Moonbows: What Is a Lunar Rainbow? | The Old Farmer's Almanac

Moonbow: What is a Moonbow?

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A moonbow over the town of Kihei, seen from Kula, on Maui, Hawaii, 2016
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Where to See a Night Rainbow!

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What is a moonbow? It’s a night rainbow around the Moon! That’s right—not all rainbows happen during the day. See where to find a moonbow, how this lunar rainbow is formed, and some stunning photos of moonbows.

What Is a Moonbow?

Just like a solar rainbow, a moonbow or lunar rainbow appears as an enormous arc in the sky when moonlight is refracted through water droplets in the air. Moonbows are much less intense than solar rainbows since the Sun produces much more light. They usually look spooky-white rather than the well-known set of rainbow colors. All of the colors of the spectrum are actually present in a moonbow, but because moonlight is much less intense than sunlight, our eyes have trouble picking up the various colors. (If you’re a photographer, the colors of a moonbow will show up in long exposures or on high-speed film.)

The size of a moonbow depends on the Moon’s height in the sky: the lower the Moon, the bigger the moonbow. The largest moonbows occur when the Moon is within only an hour of rising or setting.

Cumberland Falls State Park, Kentucky. Colors show up in long exposure photos. Credit: Jim Vallee

How Rare Is a Moonbow?

A moonbow is a much rarer occurrence than a solar rainbow. In order for a moonbow to appear, a few things need to happen:

  1. The Moon must be in or near its brightest phase (full) and be unobstructed in the sky.
  2. Water droplets must be present in the part of the sky opposite the Moon. Water droplets in the air can come from a recent rain shower, a nearby waterfall, or even the spray produced by the crashing waves on a shoreline.
  3. The Moon must be low in the sky—no more than 42 degrees above the horizon—so the night sky is very dark.

If all of these things happen together, there’s a chance that a moonbow will appear! The full Moon is nearest the horizon when it’s rising or setting, so look for a moonbow in the hours after sunset or before sunrise.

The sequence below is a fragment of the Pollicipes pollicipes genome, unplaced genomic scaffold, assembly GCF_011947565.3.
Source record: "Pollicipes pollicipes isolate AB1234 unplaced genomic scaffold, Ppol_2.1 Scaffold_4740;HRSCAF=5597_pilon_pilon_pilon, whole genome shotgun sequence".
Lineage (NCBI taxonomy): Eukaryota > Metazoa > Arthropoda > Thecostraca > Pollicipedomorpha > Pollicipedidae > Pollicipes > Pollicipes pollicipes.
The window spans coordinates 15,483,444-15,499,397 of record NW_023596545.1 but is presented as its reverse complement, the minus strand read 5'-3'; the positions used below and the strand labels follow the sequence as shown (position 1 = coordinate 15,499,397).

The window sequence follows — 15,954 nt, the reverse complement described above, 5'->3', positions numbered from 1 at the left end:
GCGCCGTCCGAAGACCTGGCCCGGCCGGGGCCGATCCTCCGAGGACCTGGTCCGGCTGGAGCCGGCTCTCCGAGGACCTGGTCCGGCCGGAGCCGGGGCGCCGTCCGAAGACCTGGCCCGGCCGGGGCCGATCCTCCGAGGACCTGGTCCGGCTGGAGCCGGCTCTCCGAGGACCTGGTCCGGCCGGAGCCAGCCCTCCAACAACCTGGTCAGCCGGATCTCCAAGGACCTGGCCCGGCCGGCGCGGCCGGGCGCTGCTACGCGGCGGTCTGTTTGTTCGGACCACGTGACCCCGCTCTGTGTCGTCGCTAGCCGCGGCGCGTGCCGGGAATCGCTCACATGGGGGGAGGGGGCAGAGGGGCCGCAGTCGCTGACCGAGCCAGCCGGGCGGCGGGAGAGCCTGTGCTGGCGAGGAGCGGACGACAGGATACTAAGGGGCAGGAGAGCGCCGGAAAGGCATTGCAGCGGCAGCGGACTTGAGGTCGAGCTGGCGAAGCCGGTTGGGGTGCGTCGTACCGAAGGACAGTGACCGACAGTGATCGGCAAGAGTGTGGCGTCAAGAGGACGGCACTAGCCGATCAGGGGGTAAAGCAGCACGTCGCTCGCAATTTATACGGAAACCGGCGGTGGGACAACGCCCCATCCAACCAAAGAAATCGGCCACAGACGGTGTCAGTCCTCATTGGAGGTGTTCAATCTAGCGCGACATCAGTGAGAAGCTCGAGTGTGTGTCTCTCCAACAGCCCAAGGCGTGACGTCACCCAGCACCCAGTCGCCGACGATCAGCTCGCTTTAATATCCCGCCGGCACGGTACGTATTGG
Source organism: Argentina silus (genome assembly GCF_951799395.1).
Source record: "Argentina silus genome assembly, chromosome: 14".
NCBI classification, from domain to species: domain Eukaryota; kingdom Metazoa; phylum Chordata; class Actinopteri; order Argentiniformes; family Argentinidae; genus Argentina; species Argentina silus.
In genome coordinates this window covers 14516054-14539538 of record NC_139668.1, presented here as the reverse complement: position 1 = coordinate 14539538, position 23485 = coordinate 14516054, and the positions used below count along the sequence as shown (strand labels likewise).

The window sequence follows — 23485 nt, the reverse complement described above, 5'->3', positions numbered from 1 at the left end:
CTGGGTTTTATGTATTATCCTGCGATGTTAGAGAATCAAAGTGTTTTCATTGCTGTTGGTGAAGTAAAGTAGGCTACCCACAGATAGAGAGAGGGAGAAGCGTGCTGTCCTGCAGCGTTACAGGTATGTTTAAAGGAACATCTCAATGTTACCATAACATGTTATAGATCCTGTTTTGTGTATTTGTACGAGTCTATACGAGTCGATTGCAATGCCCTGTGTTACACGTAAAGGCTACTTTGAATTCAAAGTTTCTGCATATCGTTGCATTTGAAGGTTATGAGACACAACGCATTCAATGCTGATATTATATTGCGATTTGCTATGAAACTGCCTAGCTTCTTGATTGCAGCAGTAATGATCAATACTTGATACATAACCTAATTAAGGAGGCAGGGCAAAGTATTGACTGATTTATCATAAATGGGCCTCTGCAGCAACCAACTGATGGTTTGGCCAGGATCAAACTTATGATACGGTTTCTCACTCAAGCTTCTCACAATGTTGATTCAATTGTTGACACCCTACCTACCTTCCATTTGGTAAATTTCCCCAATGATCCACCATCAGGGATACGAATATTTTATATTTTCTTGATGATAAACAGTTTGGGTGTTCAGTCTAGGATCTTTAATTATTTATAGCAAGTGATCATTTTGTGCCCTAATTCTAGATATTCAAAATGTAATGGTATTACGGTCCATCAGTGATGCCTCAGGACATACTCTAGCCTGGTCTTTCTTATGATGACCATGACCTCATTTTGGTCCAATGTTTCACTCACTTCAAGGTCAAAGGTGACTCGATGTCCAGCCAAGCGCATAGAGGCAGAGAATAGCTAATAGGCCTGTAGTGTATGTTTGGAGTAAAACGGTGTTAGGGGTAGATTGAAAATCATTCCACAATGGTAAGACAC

Moonbow in Hawaii. Credit: Ron Currens

Where You Can See a Moonbow?

  • The best days to see moonbows are near the Full Moon when it’s low in the sky, ideally within 2 or so days on either side of the full Moon. Find out: When is the next full Moon

Moonbow Dates 2023
January 4, 5, 6, 7, 8
February 3, 4, 5, 6, 7
March 5, 6, 7, 8, 9
April 4, 5, 6, 7, 8
May 3, 4, 5, 6, 7
June 1, 2, 3, 4, 5
July 1, 2, 3, 4, 5, 30, 31
Aug 1, 2, 3, 27, 28, 30, 31
Sept 1, 27, 28, 29, 30
Oct 1, 26, 27, 28, 29, 30
Nov 25, 26, 27, 28, 29
Dec 24, 25, 26, 27, 28

  • The best time to see moonbows is a couple of hours after sunset (or, before sunrise).
  • Similar to a regular rainbow, you must have the moon behind you when you look for a moonbow. 
Moonbow at Victoria Falls, Zambia, Africa. Credit: KITAMUA/Shutterstock

There are certain places where you are more likely to see moonbows.

  • Hawaii is certainly a popular place to spot a moonbow, given its many waterfalls and tropical rain.
  • In the U.S., a reliable spot for moonbows is Cumberland Falls in Kentucky, which has 168-foot tall waterfall.
  • Outside of North America, a famous place is Victoria Falls, on the border between Zambia and Zimbabwe.

Essentially, you need large waterfalls which produce a lot of mist; most waterfalls don’t produce enough.

Moonbow at Yosemite National Park. Credit: DTM/Shutterstock

Moonbow during the night above Staffin Bay, Isle of Skye, Scotland. Credit: Lukassek/Shutterstock.

Have you ever seen a moonbow? Let us know in the comments!